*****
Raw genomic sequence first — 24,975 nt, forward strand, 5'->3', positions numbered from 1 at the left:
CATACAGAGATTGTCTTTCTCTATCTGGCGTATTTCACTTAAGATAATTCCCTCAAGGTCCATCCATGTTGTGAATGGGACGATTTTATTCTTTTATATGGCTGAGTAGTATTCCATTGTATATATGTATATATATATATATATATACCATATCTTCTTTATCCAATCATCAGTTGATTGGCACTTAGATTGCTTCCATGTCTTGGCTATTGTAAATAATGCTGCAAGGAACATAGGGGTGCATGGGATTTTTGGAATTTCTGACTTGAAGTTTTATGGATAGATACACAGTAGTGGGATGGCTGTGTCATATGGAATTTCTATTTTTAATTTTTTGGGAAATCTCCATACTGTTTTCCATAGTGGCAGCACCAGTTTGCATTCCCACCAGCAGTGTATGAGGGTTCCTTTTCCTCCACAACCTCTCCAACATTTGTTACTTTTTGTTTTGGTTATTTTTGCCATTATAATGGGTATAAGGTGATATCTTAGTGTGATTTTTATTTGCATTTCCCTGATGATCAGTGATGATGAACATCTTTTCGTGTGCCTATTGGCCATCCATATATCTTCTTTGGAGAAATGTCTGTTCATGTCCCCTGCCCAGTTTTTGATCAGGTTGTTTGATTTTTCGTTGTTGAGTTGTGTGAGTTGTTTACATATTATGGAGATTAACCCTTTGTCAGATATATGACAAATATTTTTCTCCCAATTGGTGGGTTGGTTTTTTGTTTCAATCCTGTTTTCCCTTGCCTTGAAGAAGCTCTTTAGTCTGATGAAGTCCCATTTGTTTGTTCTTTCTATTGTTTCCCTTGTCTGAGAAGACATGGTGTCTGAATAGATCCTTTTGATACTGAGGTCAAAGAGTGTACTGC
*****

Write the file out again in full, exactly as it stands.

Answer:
Raw genomic sequence first — 24,975 nt, forward strand, 5'->3', positions numbered from 1 at the left:
CATACAGAGATTGTCTTTCTCTATCTGGCGTATTTCACTTAAGATAATTCCCTCAAGGTCCATCCATGTTGTGAATGGGACGATTTTATTCTTTTATATGGCTGAGTAGTATTCCATTGTATATATGTATATATATATATATATATACCATATCTTCTTTATCCAATCATCAGTTGATTGGCACTTAGATTGCTTCCATGTCTTGGCTATTGTAAATAATGCTGCAAGGAACATAGGGGTGCATGGGATTTTTGGAATTTCTGACTTGAAGTTTTATGGATAGATACACAGTAGTGGGATGGCTGTGTCATATGGAATTTCTATTTTTAATTTTTTGGGAAATCTCCATACTGTTTTCCATAGTGGCAGCACCAGTTTGCATTCCCACCAGCAGTGTATGAGGGTTCCTTTTCCTCCACAACCTCTCCAACATTTGTTACTTTTTGTTTTGGTTATTTTTGCCATTATAATGGGTATAAGGTGATATCTTAGTGTGATTTTTATTTGCATTTCCCTGATGATCAGTGATGATGAACATCTTTTCGTGTGCCTATTGGCCATCCATATATCTTCTTTGGAGAAATGTCTGTTCATGTCCCCTGCCCAGTTTTTGATCAGGTTGTTTGATTTTTCGTTGTTGAGTTGTGTGAGTTGTTTACATATTATGGAGATTAACCCTTTGTCAGATATATGACAAATATTTTTCTCCCAATTGGTGGGTTGGTTTTTTGTTTCAATCCTGTTTTCCCTTGCCTTGAAGAAGCTCTTTAGTCTGATGAAGTCCCATTTGTTTGTTCTTTCTATTGTTTCCCTTGTCTGAGAAGACATGGTGTCTGAATAGATCCTTTTGATACTGAGGTCAAAGAGTGTACTGC